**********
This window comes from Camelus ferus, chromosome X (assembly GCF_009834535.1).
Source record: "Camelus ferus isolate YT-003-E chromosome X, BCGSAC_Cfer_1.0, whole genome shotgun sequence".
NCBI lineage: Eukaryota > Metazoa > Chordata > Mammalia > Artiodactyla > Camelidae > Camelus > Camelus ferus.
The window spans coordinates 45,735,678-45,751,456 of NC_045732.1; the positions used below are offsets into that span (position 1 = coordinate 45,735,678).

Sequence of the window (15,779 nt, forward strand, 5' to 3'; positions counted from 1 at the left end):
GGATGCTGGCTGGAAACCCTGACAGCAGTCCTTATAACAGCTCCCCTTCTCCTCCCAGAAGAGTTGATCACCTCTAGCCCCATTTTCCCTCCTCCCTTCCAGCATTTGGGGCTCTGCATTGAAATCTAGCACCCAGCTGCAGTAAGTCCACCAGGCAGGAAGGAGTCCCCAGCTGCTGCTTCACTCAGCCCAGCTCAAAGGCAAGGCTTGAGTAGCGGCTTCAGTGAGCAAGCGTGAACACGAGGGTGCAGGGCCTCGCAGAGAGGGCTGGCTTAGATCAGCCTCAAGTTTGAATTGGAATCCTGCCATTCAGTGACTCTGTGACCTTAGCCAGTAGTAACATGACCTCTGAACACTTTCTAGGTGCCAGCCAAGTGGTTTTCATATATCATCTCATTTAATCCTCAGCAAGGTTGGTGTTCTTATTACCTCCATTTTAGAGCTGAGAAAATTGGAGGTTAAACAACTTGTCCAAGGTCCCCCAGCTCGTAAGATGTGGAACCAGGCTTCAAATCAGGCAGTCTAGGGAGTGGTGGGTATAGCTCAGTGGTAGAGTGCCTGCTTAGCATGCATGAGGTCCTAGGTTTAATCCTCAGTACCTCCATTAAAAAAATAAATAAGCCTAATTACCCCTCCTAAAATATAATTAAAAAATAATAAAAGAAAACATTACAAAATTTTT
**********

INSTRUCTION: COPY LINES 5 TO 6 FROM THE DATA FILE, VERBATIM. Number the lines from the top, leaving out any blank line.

Sequence of the window (15,779 nt, forward strand, 5' to 3'; positions counted from 1 at the left end):
GGATGCTGGCTGGAAACCCTGACAGCAGTCCTTATAACAGCTCCCCTTCTCCTCCCAGAAGAGTTGATCACCTCTAGCCCCATTTTCCCTCCTCCCTTCCAGCATTTGGGGCTCTGCATTGAAATCTAGCACCCAGCTGCAGTAAGTCCACCAGGCAGGAAGGAGTCCCCAGCTGCTGCTTCACTCAGCCCAGCTCAAAGGCAAGGCTTGAGTAGCGGCTTCAGTGAGCAAGCGTGAACACGAGGGTGCAGGGCCTCGCAGAGAGGGCTGGCTTAGATCAGCCTCAAGTTTGAATTGGAATCCTGCCATTCAGTGACTCTGTGACCTTAGCCAGTAGTAACATGACCTCTGAACACTTTCTAGGTGCCAGCCAAGTGGTTTTCATATATCATCTCATTTAATCCTCAGCAAGGTTGGTGTTCTTATTACCTCCATTTTAGAGCTGAGAAAATTGGAGGTTAAACAACTTGTCCAAGGTCCCCCAGCTCGTAAGATGTGGAACCAGGCTTCAAATCAGGCAGTCTAGGGAGTGGTGGGTATAGCTCAGTGGTAGAGTGCCTGCTTAGCATGCATGAGGTCCTAGGTTTAATCCTCAGTACCTCCATTAAAAAAATAAATAAGCCTAATTACCCCTCCTAAAATATAATTAAAAAATAATAAAAGAAAACATTACAAAATTTTT